Many literatures have been put forward to justify the need for the banking sector to contribute to the growth or an increase in agricultural productivity. But these literatures have in one way or the other neglected other vital factors that affect agricultural productivity in Nigeria. For instance, Obilor (2013) focused on only credits to the agricultural sector and agricultural product, Thomaj (2014) focused on agricultural lending from the banking sector in Albania, Muhammad and Atte (2006) in their work on the analysis of agricultural production in Nigerian only focused on different aspect or the sub sectors of agriculture. In Nigeria, Saleem and Jan (2004) focused only on credits to different areas under agriculture while Toby and Peterside (2014) focused in credits from the commercial banks and merchant banks to agriculture. But this study has its aim to expressly look at the impact of bank credit considering all types of banks and their credit; impact of key factors such as interest rate, government allocation to agriculture and financial deepening on agricultural productivity in Nigeria.

One of the goals of the Nigerian policy is to diversify the economy and reduce the over dependence of the economy on oil exports for revenue. This study thus serves as a tool to access the measures of the Nigerian government can take through the banking sector to achieve this much needed objective. Given the present condition of the Nigerian economy, whereby we are witnessing diminishing oil price, there is a need to accelerate agricultural productivity if we are to pull through this problem. Nigeria is blessed with a lot of labour and this manpower is needed to work on the vast landmass but this manpower without the necessary capital will not achieve much. The study will therefore bring into limelight the need to collaborate adequate manpower with the necessary capital base in order to help policy makers, politicians, the government and students of economics to focus attention on the areas necessary for economic growth.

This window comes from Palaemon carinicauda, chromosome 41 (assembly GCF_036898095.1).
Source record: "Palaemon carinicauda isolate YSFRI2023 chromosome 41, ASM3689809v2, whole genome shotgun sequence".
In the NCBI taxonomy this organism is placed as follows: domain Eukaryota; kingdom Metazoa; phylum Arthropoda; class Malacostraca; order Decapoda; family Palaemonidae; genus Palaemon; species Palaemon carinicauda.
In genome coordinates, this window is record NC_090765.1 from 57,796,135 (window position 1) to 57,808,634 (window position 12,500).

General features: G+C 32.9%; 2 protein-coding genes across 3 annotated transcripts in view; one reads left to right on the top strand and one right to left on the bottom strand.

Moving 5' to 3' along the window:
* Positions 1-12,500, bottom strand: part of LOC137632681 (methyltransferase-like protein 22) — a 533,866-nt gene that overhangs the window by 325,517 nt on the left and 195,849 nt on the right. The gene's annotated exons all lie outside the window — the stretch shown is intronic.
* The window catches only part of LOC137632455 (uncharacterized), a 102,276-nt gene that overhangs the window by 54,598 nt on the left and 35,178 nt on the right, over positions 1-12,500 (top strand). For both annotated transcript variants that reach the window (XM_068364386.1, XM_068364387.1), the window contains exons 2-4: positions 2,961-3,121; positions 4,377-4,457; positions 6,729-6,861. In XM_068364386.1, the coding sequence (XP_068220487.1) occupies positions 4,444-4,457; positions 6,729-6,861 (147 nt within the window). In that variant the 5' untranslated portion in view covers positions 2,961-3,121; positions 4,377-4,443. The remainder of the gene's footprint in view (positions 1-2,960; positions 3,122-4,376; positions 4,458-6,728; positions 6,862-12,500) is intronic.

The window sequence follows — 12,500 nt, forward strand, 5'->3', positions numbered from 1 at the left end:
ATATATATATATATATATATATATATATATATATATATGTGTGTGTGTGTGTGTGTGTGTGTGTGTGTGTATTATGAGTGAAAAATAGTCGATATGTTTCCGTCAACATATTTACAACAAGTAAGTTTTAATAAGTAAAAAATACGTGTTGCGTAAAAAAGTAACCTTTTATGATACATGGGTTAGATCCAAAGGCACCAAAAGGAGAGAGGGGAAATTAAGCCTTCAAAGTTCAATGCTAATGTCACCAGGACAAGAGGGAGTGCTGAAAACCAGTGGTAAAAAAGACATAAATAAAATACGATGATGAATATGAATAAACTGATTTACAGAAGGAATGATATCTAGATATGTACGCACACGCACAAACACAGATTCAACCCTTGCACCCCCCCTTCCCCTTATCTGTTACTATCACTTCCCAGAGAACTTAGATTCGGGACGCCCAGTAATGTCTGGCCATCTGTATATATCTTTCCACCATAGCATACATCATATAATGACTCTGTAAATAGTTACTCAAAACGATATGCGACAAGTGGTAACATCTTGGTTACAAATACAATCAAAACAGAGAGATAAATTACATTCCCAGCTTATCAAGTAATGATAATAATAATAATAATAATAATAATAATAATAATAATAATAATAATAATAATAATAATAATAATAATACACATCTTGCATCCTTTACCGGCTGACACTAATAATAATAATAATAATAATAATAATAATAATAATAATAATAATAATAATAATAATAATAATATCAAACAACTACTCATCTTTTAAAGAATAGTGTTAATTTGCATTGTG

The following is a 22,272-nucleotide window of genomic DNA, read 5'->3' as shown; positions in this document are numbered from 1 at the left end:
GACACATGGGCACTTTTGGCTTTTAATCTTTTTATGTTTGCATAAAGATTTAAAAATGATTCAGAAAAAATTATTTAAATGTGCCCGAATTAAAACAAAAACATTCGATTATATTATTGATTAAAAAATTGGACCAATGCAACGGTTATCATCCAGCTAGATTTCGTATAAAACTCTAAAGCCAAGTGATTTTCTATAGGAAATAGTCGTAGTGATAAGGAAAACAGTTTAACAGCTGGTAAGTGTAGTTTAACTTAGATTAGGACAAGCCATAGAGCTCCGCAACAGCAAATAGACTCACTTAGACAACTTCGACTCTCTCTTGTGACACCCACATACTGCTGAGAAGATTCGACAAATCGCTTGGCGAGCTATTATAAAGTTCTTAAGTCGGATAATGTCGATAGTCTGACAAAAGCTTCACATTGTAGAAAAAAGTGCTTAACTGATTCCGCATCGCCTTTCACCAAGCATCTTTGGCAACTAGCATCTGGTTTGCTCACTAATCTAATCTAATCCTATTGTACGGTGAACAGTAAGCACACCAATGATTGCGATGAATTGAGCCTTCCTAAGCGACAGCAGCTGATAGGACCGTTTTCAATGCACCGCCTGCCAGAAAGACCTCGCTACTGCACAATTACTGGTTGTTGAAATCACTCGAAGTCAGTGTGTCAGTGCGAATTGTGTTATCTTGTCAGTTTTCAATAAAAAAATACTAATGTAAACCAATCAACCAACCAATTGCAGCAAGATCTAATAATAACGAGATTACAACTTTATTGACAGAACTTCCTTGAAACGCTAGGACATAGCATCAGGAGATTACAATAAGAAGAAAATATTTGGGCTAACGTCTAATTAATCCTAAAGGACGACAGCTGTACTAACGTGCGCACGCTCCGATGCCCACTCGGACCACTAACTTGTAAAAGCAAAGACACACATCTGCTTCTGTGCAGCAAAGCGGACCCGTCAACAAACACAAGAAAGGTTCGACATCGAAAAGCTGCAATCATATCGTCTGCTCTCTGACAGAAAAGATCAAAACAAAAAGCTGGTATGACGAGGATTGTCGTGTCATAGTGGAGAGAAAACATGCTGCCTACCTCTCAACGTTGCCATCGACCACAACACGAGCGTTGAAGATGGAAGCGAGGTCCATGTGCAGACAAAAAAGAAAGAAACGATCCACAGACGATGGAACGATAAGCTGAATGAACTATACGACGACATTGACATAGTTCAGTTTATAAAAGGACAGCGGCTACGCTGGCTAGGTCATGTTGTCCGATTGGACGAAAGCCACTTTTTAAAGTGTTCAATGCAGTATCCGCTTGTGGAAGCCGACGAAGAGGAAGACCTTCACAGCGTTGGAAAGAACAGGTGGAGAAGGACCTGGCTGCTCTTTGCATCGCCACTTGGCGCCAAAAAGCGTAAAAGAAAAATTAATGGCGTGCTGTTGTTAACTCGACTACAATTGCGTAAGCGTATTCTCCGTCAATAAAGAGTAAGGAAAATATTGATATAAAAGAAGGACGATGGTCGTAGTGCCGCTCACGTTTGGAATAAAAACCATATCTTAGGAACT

To policy makers, ascertaining the contribution of banking sector can make on agricultural productivity and therefore investment will enable them to make policies that will take the economy to the desired level. To the politicians, this study would provide an insight into the areas that should be focused on agriculture for development planning and drafting of manifestoes. To students of economics and other related disciplines, it serves as a pragmatic knowledge as it enlightens them on the role agriculture can play if adequately funded. It also serves as a basis for further study.

More so, ascertaining the key contributing factors like interest rate, government allocation and financial deepening of the banking sector will enable decision makers to take actions with the knowledge of the consequences of their actions.


The scope of the study is centered on the overall contribution of banking sector to agricultural productivity in Nigeria. This research work spans a period of 33 years from 1981—2013. The regression analysis will be based on the use of time series data extracted from the Central Bank of Nigeria Statistical bulletin and if need be, the National Bureau of Statistics Annual Abstract and world Bank Development Indicators.

The Ordinary least Squares (OLS) technique which minimizes the sums of squares residual is employed to estimate the model. This is because it possesses the desirable statistical properties of unbiasness, efficiency and consistency. If the OLS assumptions are met, the estimates obtained will possess the best linear unbias estimate property (BLUE).


The study like every other study is faced with certain limitations. A major limitation of this research is the inconsistency and discrepancy of data. The data as reported by CBN is not consistent with that of federal Bureau of statistic and that of the Nigeria Agricultural cooperative and Rural Development Bank.

Also, there was difficulty in obtaining empirical data, for adequate data analysis, bureaucracy in assessing data and inadequate research materials. Furthermore, one of such limitations and difficulties encountered in course of this research is the inadequate relevant data owing to the fact that the habit of record keeping is lacking in most underdeveloped countries like Nigeria.

In addition,time factor was another limitation due to the combination of lecture time and project work. All these constraints combined limited the scope of the work in terms of sample size and number of exogenous variables.